G-Tech is developing an IoT GI device that could help millions of Americans each year

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Have you ever wondered what’s going on inside your gut? And no, I’m not talking about the infamous “gut feeling” that makes our big decisions. I’m referring to the 15–20% of the population who are affected by gastrointestinal (GI) disorders.

If you, or someone you know, endure this condition, then you have something in common with much of the population. Deep technology start-up G-Tech Medical is developing a noninvasive device to monitor the entire GI tract — the stomach, and small and large intestines.

How does their device, an “EKG for the gut,” differ from other methods in this space?

It addresses a large, yet unmet need for noninvasive gastrointestinal monitoring. This means that everyone from patients in postoperative recovery to those who have functional GI disorders such as IBS may benefit from GTech Medical’s novel innovation.

If they are successful, for the first time ever, we will be able to not only look at gut anatomy (which currently requires expensive or invasive tools such as colonoscopy, CT scan, etc.) but also measure how it is functioning.

G-Tech Medical has developed a wireless, wearable, disposable patch that will help diagnose the root causes of Functional GI Disorders (FGIDs). Patients often suffer for years due to the difficulty of diagnosing disorders of this nature.

Existing anatomic tests such as colonoscopies and CT scans rule out organic causes (cancer, Crohn’s Disease, and colitis) but do not shed light on purely functional disorders.


G-Tech medical patch

How G-Tech’s Patch Works

Since every muscle releases an electrical signal when performing an action, quantifying such actions would give us insights into how the GI tract is functioning. Historically, these signals could not be accurately detected non-invasively. Now, however, G Tech Medical has found the solution to this.

The GTech Medical system accurately records and processes electrical muscle signals measured by patch electrodes to characterize the activity of the main digestive organs under normal daily conditions. Identifying the specific source and nature of the dysfunction will enable physicians to effectively target their therapies, bringing relief to patients much faster and at a lower cost.

The patch collects millions of data points a day and is even capable of monitoring effects between different meals; e.g. ones that are high in fat versus high in protein. This means that its applications are not limited to patients seeking treatment, but to everyday nutritional hurdles as well.

Image of how the technology works from G-Tech’s website, http://www.gtechmedical.com/

Steve Axelrod, the CEO and President of G-Tech Medical, has used the device himself, to gather data on his diet and GI functionality. With a Ph.D. in Elementary Particle Physics from Yale, a Post-doc from Stanford, an extensive background in medical devices, and a daughter with Crohn’s disease, Axelrod is well-equipped and excited to bring this incredible innovation to market.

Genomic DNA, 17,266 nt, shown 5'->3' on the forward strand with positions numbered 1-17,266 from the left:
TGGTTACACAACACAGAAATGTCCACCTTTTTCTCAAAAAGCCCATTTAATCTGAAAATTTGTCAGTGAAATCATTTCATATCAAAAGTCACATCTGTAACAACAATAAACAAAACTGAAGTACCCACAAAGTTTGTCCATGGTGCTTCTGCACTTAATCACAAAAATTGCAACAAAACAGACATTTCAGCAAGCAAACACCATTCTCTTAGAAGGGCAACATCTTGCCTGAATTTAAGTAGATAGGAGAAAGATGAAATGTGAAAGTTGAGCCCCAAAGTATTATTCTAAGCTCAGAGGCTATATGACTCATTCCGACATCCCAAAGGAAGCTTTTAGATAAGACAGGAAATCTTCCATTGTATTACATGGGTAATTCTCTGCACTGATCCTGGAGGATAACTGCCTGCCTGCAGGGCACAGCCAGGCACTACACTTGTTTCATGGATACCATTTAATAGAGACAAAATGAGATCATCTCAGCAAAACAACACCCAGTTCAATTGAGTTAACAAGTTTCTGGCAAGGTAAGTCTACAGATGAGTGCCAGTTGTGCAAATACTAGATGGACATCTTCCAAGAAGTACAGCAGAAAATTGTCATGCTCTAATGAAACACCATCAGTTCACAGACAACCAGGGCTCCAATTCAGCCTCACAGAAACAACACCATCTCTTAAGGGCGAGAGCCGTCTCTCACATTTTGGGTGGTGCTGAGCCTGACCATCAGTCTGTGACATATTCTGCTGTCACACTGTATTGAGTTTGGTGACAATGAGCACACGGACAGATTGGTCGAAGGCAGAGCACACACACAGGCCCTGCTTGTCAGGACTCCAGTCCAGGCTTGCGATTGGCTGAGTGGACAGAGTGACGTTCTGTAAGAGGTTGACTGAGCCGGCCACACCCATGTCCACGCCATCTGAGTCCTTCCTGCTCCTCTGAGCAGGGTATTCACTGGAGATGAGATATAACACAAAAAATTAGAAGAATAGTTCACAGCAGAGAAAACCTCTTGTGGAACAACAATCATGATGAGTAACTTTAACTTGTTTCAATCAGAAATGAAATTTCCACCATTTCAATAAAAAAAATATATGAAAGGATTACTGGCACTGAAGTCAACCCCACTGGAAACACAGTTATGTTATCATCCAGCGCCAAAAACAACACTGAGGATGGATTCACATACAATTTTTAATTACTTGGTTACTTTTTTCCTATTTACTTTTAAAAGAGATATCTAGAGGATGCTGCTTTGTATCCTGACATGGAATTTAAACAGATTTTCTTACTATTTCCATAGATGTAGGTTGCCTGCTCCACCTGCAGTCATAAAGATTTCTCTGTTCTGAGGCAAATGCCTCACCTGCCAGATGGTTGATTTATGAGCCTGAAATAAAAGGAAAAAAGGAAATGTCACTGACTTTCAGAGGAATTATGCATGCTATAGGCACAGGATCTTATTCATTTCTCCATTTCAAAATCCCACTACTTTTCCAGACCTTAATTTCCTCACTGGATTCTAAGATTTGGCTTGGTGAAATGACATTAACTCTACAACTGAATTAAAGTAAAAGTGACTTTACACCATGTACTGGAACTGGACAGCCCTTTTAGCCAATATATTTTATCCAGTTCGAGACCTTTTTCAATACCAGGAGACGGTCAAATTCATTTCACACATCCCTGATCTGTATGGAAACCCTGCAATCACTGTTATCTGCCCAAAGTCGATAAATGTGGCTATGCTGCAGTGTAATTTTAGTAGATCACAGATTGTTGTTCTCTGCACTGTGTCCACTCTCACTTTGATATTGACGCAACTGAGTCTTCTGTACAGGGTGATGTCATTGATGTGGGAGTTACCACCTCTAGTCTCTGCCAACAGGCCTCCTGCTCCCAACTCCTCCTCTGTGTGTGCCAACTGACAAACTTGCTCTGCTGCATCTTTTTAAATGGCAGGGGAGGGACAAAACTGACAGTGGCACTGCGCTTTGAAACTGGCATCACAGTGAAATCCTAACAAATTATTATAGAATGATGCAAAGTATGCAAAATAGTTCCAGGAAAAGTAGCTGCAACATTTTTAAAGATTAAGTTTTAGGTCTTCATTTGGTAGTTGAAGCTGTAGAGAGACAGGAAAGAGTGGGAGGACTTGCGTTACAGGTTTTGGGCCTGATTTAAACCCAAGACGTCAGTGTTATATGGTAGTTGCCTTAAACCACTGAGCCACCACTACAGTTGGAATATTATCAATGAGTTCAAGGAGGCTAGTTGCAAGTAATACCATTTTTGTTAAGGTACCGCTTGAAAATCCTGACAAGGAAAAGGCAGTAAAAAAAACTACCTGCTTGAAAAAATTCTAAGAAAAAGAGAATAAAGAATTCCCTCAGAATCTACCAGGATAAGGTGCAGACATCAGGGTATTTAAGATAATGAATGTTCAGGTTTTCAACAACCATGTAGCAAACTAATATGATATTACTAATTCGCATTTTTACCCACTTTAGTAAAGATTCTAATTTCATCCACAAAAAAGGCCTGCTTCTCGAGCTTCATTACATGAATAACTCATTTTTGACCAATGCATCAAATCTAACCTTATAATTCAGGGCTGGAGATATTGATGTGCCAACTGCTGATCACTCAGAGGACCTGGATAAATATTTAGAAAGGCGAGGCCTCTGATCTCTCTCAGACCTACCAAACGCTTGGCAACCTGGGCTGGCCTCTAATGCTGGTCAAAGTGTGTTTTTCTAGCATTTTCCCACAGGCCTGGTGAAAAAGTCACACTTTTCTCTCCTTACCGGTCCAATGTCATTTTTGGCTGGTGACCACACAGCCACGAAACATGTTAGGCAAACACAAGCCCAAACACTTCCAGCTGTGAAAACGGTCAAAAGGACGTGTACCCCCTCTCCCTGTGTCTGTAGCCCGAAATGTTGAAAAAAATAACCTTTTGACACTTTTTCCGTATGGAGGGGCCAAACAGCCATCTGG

The impact G-Tech Medical will have on those suffering from GI disorders can be significant. The millions of data points the device can capture is a major innovation to help doctors diagnose, treat, and track patient improvements — without inserting intrusive tubes or consuming radioactive material with inconclusive results.

For now, G-Tech Medical is focused on monitoring patients in post-op recovery. Hospitals often have to keep post-surgical patients longer than necessary due to a trial-and-error feeding schedule, since they have no real way to tell whether their bowels have resumed function.

Patients may also develop postoperative ileus, an unpredictable condition where there is an additional delay of several days. Lengthened hospital stays are unpleasant and risky for the patient, as well as costly for the healthcare system. With motor activity data from the patch, however, a patient can be fed based on when bowel activity restarts, and potentially get discharged earlier as a result.

Eventually, G-Tech Medical plans to create a platform patient can access outside the hospital where the data recorded by the patch is sent from the patients’ phones to a cloud server, where G-Tech Medical will create a report that is retrievable by an online physician for diagnosis, making treatment widely accessible (a whole new market on its own).


With investments from Breakout Labs, the Fogarty Institute, and experienced private investors already in place, G Tech Medical has also listed as 506(c) deal on Propel(x) in 2016 (now closed).

G-Tech plans to use the funds to continue undergoing proof of concept trials and is actively sorting through all the data they have already collected, which was presented at a major GI conference by researchers at Stanford Hospital. G-Tech Medical is on its way to a potentially breakthrough technology, improving the quality of healthcare while reducing costs for patients.

Like several other deep technology start-ups currently raising on Propel(x), G-Tech Medical is addressing a major problem with its noninvasive device in a groundbreaking way. As an accredited investor you can access G-Tech’s current investment opportunity by signing up free on Propel(x).


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